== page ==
I was having a typical, ulcer-inducing Tuesday morning at the office when I got a message from Stephanie "Yarn Harlot" Pearl-McPhee.
She was in Chicago for a book signing. She had just been awoken from a nap by all the civil defense sirens going off. She had been reassured by the reception desk that we were not, in fact, being invaded. But she was not going back to sleep, and wanted to know if I felt like bumming around the neighborhood a bit.
I did. We did.
I'd met Stephanie twice before, but only in the frenetic atmosphere surrounding her personal appearances. This was the first time I could look forward to seeing her off-duty, as it were. To glimpse the Knitter Behind the Mask.
Well, I can tell you without doubt that the rumors you've been hearing are untrue. At no point in the afternoon did she kick little children into the street, throw her cell phone at the paparazzi, or press me to procure illicit hallucinogens so that we could trip while picking the angora fluff off her Bohus. She's quite normal, on the whole, although she does tend to say a lot of things twice–first in English and then in French. But I understand this is not so much demented as merely Canadian.
The three of us–Stephanie, her Traveling Sock, and I–strolled up Michigan Avenue in blessedly temperate weather for a visit to Millenium Park. The park is home to one of Chicago's newest but most popular attractions: Anish Kapoor's gigantic, reflective metal sculpture Cloud Gate. Only nobody (except perhaps the Anish Kapoor) calls it Cloud Gate. It looks exactly like a colossal, alien kidney bean and so we all call it The Bean. (Sorry, Anish.)
Stephanie loves the Bean. The sock loves the Bean. The sock was, of course, photographed in front of the Bean. Here, I offer you a glimpse behind the scenes:
I also took this very meta shot of me photographing Stephanie photographing Stephanie photographing the Sock.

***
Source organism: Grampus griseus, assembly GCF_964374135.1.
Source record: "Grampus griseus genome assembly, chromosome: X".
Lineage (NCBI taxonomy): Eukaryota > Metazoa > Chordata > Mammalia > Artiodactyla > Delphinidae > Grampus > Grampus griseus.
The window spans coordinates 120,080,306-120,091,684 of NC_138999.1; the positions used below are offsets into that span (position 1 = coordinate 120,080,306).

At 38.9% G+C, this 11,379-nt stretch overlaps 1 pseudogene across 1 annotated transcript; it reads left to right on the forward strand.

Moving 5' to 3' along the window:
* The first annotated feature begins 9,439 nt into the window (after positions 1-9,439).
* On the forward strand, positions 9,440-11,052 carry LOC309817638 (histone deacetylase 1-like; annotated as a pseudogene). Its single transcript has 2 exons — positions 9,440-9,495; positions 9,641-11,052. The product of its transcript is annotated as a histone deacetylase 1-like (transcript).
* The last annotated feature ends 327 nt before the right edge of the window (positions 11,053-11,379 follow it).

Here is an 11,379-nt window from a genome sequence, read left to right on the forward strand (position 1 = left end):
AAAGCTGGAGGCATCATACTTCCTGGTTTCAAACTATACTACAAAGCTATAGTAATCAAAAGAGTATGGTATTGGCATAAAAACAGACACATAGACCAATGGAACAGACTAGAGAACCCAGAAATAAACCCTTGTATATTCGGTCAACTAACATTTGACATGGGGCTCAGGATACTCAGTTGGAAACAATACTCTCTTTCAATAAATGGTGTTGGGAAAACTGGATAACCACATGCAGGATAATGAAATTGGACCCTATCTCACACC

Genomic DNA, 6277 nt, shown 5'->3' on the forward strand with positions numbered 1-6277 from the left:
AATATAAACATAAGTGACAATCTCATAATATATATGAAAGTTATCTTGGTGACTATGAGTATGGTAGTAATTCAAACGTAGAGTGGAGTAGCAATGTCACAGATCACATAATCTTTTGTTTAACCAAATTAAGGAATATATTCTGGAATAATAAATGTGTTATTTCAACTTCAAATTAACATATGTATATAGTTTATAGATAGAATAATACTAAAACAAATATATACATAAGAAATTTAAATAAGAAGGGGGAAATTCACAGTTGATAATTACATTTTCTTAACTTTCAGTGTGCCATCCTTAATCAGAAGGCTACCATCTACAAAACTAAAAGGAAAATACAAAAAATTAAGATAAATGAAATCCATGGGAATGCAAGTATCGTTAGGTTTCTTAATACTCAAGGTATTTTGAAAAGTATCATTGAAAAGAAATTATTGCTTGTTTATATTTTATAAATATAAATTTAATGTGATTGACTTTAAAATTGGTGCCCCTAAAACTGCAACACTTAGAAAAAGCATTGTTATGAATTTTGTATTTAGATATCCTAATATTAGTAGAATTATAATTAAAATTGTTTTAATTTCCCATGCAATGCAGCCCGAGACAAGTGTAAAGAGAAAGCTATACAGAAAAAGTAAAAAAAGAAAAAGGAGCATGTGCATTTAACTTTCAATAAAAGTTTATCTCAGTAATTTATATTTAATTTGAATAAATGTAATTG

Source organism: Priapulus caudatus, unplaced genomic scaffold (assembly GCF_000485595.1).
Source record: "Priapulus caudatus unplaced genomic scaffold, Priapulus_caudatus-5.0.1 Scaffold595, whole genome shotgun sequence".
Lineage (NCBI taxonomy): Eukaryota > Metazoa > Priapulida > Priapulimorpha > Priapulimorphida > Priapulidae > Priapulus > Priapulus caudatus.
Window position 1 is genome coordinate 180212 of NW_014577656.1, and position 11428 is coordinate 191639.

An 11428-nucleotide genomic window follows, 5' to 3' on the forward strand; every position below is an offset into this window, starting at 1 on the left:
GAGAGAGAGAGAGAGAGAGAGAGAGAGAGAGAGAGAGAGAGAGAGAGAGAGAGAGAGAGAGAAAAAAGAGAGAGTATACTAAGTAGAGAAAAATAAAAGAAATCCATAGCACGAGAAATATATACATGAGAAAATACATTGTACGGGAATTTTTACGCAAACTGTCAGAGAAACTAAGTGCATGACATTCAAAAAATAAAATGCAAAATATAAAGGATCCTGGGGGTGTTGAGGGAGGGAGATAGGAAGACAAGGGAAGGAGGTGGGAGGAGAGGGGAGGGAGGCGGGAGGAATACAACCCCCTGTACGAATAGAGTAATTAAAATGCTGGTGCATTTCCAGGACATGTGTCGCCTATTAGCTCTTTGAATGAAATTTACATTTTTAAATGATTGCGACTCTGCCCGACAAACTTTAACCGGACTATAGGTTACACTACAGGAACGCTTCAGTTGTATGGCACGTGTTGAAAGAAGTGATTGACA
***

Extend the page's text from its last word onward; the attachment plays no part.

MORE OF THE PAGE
Maybe we were tripping a little.
That might explain why, for example, we not only took a spin through American Girl Place, but actually considered–for one chilling moment–eating lunch at the American Girl Café.
However, the sight of overprivileged children, many of whom were dressed as princesses, waiting in line to have their expensive poupées professionally coiffed at the doll hair salon snapped us out of it and we fled back to the street, swearing never to speak of this to anyone.
The hours simply flew past and suddenly it was time to head out to Oak Brook for the signing.
It was what many of you will recognize as a typical Yarn Harlot event.
There were boatloads of enthusiastic people:
Stephanie's presentation was top-notch:
I was delighted to encounter adorable friends:
(Clockwise from back left: Knitting Camp buddy who prefers to remain nameless, Jonathan and Meg aka the Two Sock Knitters, and the Sock Knitters' very delightful friend Thorny.)
And quite a few nice readers–many of whom I'd never met–came over and said hello to me. I love that. That does not get old.
Meanwhile, Stephanie signed 25,683 books, posed for pictures, blessed babies, petted the socks of strangers, and generally handled the situation with unflappable élan. Except when the nice woman from the bookstore brought her Perrier instead of Evian and it was chilled to 67 degrees intead of 64. She'll never do that again, let me tell you, even if it turns out there won't be a scar where the podium hit her in the head.
And then, high on the energy of all those knitters rallying together, we rode back to the city. I wished her good-night at her hotel, then headed north to my place. And realized, sitting in the taxi, that I'd forgotten to have her sign my copies of the book.